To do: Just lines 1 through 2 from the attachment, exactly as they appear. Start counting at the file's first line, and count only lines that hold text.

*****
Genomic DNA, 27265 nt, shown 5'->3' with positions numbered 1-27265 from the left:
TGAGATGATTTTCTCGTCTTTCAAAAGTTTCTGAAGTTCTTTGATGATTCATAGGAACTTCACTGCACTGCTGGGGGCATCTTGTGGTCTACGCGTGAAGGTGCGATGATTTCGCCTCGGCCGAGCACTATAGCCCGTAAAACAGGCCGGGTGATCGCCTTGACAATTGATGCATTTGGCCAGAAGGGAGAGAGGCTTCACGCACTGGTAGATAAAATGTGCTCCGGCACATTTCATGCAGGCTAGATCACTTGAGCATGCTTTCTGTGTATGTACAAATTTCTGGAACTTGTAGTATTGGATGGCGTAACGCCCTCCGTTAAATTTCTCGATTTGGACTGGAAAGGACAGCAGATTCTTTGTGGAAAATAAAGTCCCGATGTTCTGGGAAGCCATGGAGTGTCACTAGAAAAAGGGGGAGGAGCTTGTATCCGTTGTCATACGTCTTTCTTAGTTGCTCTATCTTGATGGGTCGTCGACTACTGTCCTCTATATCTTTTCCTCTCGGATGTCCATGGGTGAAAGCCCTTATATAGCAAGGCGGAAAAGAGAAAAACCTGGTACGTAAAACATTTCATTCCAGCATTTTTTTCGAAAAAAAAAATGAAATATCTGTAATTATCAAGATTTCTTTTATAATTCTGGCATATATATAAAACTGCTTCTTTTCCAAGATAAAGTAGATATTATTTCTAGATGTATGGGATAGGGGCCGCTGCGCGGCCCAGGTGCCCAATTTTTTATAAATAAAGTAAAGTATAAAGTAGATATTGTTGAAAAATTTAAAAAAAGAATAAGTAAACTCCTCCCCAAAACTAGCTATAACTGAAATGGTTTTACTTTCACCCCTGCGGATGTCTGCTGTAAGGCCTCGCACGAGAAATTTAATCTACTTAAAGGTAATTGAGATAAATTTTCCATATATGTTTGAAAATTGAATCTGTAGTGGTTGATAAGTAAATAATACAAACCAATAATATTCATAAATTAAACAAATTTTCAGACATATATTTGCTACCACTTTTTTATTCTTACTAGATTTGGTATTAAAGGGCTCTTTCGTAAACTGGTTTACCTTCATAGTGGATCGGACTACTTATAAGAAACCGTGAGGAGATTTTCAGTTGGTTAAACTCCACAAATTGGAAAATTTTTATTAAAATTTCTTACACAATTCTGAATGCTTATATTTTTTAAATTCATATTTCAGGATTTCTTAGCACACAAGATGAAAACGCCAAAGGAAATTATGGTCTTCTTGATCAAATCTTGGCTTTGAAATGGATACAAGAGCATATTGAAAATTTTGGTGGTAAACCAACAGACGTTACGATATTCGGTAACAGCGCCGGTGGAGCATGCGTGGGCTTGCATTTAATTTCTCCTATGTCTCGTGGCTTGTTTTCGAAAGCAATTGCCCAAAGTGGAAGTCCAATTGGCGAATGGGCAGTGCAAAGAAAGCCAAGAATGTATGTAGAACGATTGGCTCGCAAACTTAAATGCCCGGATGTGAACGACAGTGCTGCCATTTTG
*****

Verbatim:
Genomic DNA, 27265 nt, shown 5'->3' with positions numbered 1-27265 from the left:
TGAGATGATTTTCTCGTCTTTCAAAAGTTTCTGAAGTTCTTTGATGATTCATAGGAACTTCACTGCACTGCTGGGGGCATCTTGTGGTCTACGCGTGAAGGTGCGATGATTTCGCCTCGGCCGAGCACTATAGCCCGTAAAACAGGCCGGGTGATCGCCTTGACAATTGATGCATTTGGCCAGAAGGGAGAGAGGCTTCACGCACTGGTAGATAAAATGTGCTCCGGCACATTTCATGCAGGCTAGATCACTTGAGCATGCTTTCTGTGTATGTACAAATTTCTGGAACTTGTAGTATTGGATGGCGTAACGCCCTCCGTTAAATTTCTCGATTTGGACTGGAAAGGACAGCAGATTCTTTGTGGAAAATAAAGTCCCGATGTTCTGGGAAGCCATGGAGTGTCACTAGAAAAAGGGGGAGGAGCTTGTATCCGTTGTCATACGTCTTTCTTAGTTGCTCTATCTTGATGGGTCGTCGACTACTGTCCTCTATATCTTTTCCTCTCGGATGTCCATGGGTGAAAGCCCTTATATAGCAAGGCGGAAAAGAGAAAAACCTGGTACGTAAAACATTTCATTCCAGCATTTTTTTCGAAAAAAAAAATGAAATATCTGTAATTATCAAGATTTCTTTTATAATTCTGGCATATATATAAAACTGCTTCTTTTCCAAGATAAAGTAGATATTATTTCTAGATGTATGGGATAGGGGCCGCTGCGCGGCCCAGGTGCCCAATTTTTTATAAATAAAGTAAAGTATAAAGTAGATATTGTTGAAAAATTTAAAAAAAGAATAAGTAAACTCCTCCCCAAAACTAGCTATAACTGAAATGGTTTTACTTTCACCCCTGCGGATGTCTGCTGTAAGGCCTCGCACGAGAAATTTAATCTACTTAAAGGTAATTGAGATAAATTTTCCATATATGTTTGAAAATTGAATCTGTAGTGGTTGATAAGTAAATAATACAAACCAATAATATTCATAAATTAAACAAATTTTCAGACATATATTTGCTACCACTTTTTTATTCTTACTAGATTTGGTATTAAAGGGCTCTTTCGTAAACTGGTTTACCTTCATAGTGGATCGGACTACTTATAAGAAACCGTGAGGAGATTTTCAGTTGGTTAAACTCCACAAATTGGAAAATTTTTATTAAAATTTCTTACACAATTCTGAATGCTTATATTTTTTAAATTCATATTTCAGGATTTCTTAGCACACAAGATGAAAACGCCAAAGGAAATTATGGTCTTCTTGATCAAATCTTGGCTTTGAAATGGATACAAGAGCATATTGAAAATTTTGGTGGTAAACCAACAGACGTTACGATATTCGGTAACAGCGCCGGTGGAGCATGCGTGGGCTTGCATTTAATTTCTCCTATGTCTCGTGGCTTGTTTTCGAAAGCAATTGCCCAAAGTGGAAGTCCAATTGGCGAATGGGCAGTGCAAAGAAAGCCAAGAATGTATGTAGAACGATTGGCTCGCAAACTTAAATGCCCGGATGTGAACGACAGTGCTGCCATTTTG